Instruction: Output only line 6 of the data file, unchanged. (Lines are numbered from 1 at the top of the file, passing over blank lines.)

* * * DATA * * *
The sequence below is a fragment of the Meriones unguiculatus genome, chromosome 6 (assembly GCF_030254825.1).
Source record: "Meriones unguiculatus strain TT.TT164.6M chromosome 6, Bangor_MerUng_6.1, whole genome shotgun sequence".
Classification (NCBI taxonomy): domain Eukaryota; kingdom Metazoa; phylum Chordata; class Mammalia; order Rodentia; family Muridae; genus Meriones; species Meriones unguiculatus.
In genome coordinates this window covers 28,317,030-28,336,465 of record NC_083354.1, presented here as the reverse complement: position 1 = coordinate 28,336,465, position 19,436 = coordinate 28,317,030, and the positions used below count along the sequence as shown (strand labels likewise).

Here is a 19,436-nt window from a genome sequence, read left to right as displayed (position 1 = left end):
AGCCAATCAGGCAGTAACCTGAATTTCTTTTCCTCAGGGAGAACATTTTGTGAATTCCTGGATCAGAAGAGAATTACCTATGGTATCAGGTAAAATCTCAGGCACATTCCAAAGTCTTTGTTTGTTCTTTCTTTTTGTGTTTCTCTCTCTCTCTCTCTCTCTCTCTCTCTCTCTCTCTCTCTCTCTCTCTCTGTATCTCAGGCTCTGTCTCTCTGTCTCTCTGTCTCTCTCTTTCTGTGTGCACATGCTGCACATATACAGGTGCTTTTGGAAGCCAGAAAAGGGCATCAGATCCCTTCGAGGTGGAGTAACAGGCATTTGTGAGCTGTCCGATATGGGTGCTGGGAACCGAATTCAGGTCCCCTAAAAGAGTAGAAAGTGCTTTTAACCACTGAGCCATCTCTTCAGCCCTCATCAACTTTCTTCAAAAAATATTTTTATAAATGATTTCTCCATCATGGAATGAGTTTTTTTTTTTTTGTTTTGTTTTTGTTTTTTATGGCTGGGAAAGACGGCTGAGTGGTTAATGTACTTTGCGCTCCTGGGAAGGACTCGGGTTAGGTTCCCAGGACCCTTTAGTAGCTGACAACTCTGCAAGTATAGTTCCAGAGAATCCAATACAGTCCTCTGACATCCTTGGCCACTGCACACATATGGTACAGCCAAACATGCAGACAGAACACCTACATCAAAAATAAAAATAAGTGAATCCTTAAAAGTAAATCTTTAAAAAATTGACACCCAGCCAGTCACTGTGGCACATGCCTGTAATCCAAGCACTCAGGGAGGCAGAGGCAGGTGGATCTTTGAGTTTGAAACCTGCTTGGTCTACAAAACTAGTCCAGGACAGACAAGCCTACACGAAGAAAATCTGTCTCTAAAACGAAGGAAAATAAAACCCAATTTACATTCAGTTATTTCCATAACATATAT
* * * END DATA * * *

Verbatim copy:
AGCCAATCAGGCAGTAACCTGAATTTCTTTTCCTCAGGGAGAACATTTTGTGAATTCCTGGATCAGAAGAGAATTACCTATGGTATCAGGTAAAATCTCAGGCACATTCCAAAGTCTTTGTTTGTTCTTTCTTTTTGTGTTTCTCTCTCTCTCTCTCTCTCTCTCTCTCTCTCTCTCTCTCTCTCTCTCTCTGTATCTCAGGCTCTGTCTCTCTGTCTCTCTGTCTCTCTCTTTCTGTGTGCACATGCTGCACATATACAGGTGCTTTTGGAAGCCAGAAAAGGGCATCAGATCCCTTCGAGGTGGAGTAACAGGCATTTGTGAGCTGTCCGATATGGGTGCTGGGAACCGAATTCAGGTCCCCTAAAAGAGTAGAAAGTGCTTTTAACCACTGAGCCATCTCTTCAGCCCTCATCAACTTTCTTCAAAAAATATTTTTATAAATGATTTCTCCATCATGGAATGAGTTTTTTTTTTTTTGTTTTGTTTTTGTTTTTTATGGCTGGGAAAGACGGCTGAGTGGTTAATGTACTTTGCGCTCCTGGGAAGGACTCGGGTTAGGTTCCCAGGACCCTTTAGTAGCTGACAACTCTGCAAGTATAGTTCCAGAGAATCCAATACAGTCCTCTGACATCCTTGGCCACTGCACACATATGGTACAGCCAAACATGCAGACAGAACACCTACATCAAAAATAAAAATAAGTGAATCCTTAAAAGTAAATCTTTAAAAAATTGACACCCAGCCAGTCACTGTGGCACATGCCTGTAATCCAAGCACTCAGGGAGGCAGAGGCAGGTGGATCTTTGAGTTTGAAACCTGCTTGGTCTACAAAACTAGTCCAGGACAGACAAGCCTACACGAAGAAAATCTGTCTCTAAAACGAAGGAAAATAAAACCCAATTTACATTCAGTTATTTCCATAACATATAT